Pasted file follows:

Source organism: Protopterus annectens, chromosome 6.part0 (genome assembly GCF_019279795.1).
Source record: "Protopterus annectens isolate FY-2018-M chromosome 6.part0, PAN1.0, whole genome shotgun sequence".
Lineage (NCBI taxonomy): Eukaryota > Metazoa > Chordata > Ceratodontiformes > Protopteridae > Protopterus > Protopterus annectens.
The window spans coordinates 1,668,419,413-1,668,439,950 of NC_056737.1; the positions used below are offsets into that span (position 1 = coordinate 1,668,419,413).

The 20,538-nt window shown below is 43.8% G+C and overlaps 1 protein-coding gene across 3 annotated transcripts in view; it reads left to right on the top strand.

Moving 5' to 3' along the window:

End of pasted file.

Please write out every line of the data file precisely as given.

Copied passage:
Source organism: Protopterus annectens, chromosome 6.part0 (genome assembly GCF_019279795.1).
Source record: "Protopterus annectens isolate FY-2018-M chromosome 6.part0, PAN1.0, whole genome shotgun sequence".
Lineage (NCBI taxonomy): Eukaryota > Metazoa > Chordata > Ceratodontiformes > Protopteridae > Protopterus > Protopterus annectens.
The window spans coordinates 1,668,419,413-1,668,439,950 of NC_056737.1; the positions used below are offsets into that span (position 1 = coordinate 1,668,419,413).

The 20,538-nt window shown below is 43.8% G+C and overlaps 1 protein-coding gene across 3 annotated transcripts in view; it reads left to right on the top strand.

Moving 5' to 3' along the window: